Dysphagia is the sensation that something is impeding the normal passage of swallowed material. Patients with dysphagia often complain that ingested material “gets stuck” or “just won’t go down right.”

Dysphagia can be caused by intrinsic disorders of the oropharynx and/or esophagus that mechanically narrow the lumen through inflammation, fibrosis, or neoplasia (e.g., peptic stricture, eosinophilic esophagitis, esophageal cancer), by extrinsic disorders of the oropharynx and/or esophagus that mechanically narrow the lumen by compression, encasement or invasion (e.g., lung cancer, enlarged mediastinal lymph nodes, abnormal blood vessels that compress the esophagus), or by neuromuscular “motor” disorders that disrupt peristalsis in the oropharynx and/or esophagus (e.g., myasthenia gravis, achalasia).

It has been estimated that the cause of dysphagia can be determined with an accuracy of approximately 80% based on a careful history alone. Most patients who complain of dysphagia can be found to have an underlying organic disorder, and only infrequently is dysphagia a “functional” symptom.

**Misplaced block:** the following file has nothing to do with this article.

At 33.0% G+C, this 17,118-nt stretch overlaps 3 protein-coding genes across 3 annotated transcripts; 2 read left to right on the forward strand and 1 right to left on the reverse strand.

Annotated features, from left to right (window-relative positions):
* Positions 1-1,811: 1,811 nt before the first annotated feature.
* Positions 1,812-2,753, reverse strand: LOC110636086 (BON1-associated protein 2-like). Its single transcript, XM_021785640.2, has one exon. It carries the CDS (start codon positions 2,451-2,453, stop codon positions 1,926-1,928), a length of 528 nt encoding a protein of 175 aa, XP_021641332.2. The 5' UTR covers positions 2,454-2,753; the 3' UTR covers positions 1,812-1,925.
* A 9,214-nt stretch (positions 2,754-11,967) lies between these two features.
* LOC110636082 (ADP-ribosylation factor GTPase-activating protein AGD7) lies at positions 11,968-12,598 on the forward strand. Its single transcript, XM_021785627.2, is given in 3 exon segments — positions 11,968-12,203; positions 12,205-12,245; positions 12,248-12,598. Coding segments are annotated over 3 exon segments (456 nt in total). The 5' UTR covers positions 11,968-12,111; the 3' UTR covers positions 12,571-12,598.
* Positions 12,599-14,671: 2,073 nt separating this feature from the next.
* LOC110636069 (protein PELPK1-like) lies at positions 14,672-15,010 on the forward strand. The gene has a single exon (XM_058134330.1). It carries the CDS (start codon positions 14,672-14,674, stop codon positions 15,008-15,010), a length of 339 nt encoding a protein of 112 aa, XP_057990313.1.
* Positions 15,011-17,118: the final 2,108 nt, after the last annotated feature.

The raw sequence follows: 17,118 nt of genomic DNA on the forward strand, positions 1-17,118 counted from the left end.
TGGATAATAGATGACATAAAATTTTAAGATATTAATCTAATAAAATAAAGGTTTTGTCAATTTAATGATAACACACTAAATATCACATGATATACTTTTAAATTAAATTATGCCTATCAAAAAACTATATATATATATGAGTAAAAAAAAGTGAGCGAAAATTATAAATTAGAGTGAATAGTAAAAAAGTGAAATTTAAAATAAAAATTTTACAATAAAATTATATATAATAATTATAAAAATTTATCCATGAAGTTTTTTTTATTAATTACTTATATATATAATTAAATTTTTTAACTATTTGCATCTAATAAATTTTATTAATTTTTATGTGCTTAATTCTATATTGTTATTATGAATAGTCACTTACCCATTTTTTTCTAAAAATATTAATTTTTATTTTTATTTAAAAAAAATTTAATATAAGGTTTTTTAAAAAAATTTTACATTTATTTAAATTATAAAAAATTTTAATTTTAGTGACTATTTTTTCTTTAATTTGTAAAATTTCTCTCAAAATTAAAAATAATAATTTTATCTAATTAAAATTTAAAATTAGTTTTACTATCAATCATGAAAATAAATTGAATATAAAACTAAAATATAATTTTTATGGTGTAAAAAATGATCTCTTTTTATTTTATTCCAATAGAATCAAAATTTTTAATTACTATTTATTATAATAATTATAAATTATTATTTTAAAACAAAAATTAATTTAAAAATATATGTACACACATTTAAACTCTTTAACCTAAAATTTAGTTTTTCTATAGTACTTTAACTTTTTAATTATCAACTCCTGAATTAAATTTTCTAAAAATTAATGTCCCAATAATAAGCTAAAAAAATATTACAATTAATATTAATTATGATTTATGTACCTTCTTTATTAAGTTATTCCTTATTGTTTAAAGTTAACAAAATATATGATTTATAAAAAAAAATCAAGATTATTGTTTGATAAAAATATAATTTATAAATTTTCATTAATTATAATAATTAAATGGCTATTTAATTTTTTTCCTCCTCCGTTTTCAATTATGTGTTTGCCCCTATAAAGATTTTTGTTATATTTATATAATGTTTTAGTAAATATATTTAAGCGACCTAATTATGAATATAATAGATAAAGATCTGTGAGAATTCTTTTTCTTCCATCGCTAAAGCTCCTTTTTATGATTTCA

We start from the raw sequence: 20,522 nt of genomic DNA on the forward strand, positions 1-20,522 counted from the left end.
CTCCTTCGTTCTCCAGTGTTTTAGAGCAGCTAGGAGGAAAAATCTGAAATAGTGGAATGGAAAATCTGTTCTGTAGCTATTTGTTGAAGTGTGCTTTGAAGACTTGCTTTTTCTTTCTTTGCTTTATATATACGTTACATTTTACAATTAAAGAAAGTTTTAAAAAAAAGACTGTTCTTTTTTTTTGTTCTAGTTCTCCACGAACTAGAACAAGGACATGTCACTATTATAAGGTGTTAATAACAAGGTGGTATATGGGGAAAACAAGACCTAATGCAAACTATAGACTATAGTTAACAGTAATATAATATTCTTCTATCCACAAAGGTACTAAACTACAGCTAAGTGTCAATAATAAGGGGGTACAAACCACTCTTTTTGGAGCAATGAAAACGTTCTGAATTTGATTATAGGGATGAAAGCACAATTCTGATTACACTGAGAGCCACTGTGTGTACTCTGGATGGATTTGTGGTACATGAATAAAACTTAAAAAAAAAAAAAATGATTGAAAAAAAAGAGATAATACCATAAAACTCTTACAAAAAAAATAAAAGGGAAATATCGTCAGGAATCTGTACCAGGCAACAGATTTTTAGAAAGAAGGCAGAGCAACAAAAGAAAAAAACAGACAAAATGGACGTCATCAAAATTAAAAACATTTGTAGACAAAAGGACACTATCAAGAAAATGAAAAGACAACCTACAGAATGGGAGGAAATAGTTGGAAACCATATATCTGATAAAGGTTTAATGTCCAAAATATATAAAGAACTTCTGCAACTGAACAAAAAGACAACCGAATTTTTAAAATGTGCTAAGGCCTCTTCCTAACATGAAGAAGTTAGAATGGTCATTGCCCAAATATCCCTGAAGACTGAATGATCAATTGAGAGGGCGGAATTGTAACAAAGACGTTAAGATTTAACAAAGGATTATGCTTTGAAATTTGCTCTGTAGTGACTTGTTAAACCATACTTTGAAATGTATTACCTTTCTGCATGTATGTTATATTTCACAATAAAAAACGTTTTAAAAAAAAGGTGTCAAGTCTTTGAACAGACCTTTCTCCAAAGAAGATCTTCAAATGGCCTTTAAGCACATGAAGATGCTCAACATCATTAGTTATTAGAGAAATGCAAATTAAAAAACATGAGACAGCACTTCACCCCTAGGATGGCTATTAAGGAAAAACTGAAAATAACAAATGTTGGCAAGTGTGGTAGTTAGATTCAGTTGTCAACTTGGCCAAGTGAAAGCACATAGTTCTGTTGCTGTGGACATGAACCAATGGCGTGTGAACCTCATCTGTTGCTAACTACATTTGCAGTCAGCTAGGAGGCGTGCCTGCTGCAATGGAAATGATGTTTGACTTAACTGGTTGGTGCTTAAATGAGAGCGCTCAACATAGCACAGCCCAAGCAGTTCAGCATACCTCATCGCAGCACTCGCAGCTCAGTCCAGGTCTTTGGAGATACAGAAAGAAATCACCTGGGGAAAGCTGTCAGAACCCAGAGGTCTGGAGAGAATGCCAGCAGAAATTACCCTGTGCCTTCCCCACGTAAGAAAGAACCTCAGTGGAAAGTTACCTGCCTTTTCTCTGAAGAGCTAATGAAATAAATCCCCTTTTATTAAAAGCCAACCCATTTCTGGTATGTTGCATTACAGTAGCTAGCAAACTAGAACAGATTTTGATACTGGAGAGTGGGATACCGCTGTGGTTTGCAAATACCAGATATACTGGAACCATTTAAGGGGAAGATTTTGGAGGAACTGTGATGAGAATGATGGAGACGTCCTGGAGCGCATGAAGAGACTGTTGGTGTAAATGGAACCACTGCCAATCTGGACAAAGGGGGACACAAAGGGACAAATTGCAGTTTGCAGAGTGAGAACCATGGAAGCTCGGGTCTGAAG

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Also known as:Difficulty swallowing

What disease states can produce these signs or symptoms?

Oropharyngeal dysphagia

Oropharyngeal dysphagia should be suspected in patients who complain of any of the following symptoms: (1) Difficulty initiating a swallow, (2) nasopharyngeal regurgitation, (3) choking and coughing with swallowing, and (4) a sensation that residual material remains in the pharynx after swallowing.

Esophageal dysphagia